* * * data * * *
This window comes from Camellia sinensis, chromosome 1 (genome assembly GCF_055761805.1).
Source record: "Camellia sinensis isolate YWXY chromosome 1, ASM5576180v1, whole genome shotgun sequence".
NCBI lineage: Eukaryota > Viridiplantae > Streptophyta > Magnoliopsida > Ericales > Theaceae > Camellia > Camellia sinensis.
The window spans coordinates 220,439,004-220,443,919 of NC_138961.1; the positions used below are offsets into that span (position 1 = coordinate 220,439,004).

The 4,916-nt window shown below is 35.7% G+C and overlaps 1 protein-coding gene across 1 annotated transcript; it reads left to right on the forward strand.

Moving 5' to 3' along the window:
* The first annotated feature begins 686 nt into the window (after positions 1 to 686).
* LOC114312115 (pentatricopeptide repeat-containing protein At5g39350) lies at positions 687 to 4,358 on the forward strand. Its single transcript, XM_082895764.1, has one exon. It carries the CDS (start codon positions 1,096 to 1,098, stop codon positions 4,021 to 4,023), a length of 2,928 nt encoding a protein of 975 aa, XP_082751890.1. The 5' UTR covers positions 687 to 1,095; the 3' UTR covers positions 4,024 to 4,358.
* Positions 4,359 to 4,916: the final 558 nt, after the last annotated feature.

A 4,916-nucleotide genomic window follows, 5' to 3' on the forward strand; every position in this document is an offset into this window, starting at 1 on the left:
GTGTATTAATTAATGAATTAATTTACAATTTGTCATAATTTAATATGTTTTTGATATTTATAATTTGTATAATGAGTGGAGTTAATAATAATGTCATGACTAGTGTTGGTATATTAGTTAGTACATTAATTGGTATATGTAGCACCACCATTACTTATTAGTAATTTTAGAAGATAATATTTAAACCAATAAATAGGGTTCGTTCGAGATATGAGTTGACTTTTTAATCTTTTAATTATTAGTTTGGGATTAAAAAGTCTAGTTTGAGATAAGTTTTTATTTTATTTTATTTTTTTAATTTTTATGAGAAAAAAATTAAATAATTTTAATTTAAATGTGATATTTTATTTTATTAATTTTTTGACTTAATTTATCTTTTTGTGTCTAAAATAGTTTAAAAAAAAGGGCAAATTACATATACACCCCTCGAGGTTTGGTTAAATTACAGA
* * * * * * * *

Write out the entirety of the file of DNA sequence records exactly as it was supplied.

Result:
This window comes from Camellia sinensis, chromosome 1 (genome assembly GCF_055761805.1).
Source record: "Camellia sinensis isolate YWXY chromosome 1, ASM5576180v1, whole genome shotgun sequence".
NCBI lineage: Eukaryota > Viridiplantae > Streptophyta > Magnoliopsida > Ericales > Theaceae > Camellia > Camellia sinensis.
The window spans coordinates 220,439,004-220,443,919 of NC_138961.1; the positions used below are offsets into that span (position 1 = coordinate 220,439,004).

The 4,916-nt window shown below is 35.7% G+C and overlaps 1 protein-coding gene across 1 annotated transcript; it reads left to right on the forward strand.

Moving 5' to 3' along the window:
* The first annotated feature begins 686 nt into the window (after positions 1 to 686).
* LOC114312115 (pentatricopeptide repeat-containing protein At5g39350) lies at positions 687 to 4,358 on the forward strand. Its single transcript, XM_082895764.1, has one exon. It carries the CDS (start codon positions 1,096 to 1,098, stop codon positions 4,021 to 4,023), a length of 2,928 nt encoding a protein of 975 aa, XP_082751890.1. The 5' UTR covers positions 687 to 1,095; the 3' UTR covers positions 4,024 to 4,358.
* Positions 4,359 to 4,916: the final 558 nt, after the last annotated feature.

A 4,916-nucleotide genomic window follows, 5' to 3' on the forward strand; every position in this document is an offset into this window, starting at 1 on the left:
GTGTATTAATTAATGAATTAATTTACAATTTGTCATAATTTAATATGTTTTTGATATTTATAATTTGTATAATGAGTGGAGTTAATAATAATGTCATGACTAGTGTTGGTATATTAGTTAGTACATTAATTGGTATATGTAGCACCACCATTACTTATTAGTAATTTTAGAAGATAATATTTAAACCAATAAATAGGGTTCGTTCGAGATATGAGTTGACTTTTTAATCTTTTAATTATTAGTTTGGGATTAAAAAGTCTAGTTTGAGATAAGTTTTTATTTTATTTTATTTTTTTAATTTTTATGAGAAAAAAATTAAATAATTTTAATTTAAATGTGATATTTTATTTTATTAATTTTTTGACTTAATTTATCTTTTTGTGTCTAAAATAGTTTAAAAAAAAGGGCAAATTACATATACACCCCTCGAGGTTTGGTTAAATTACAGA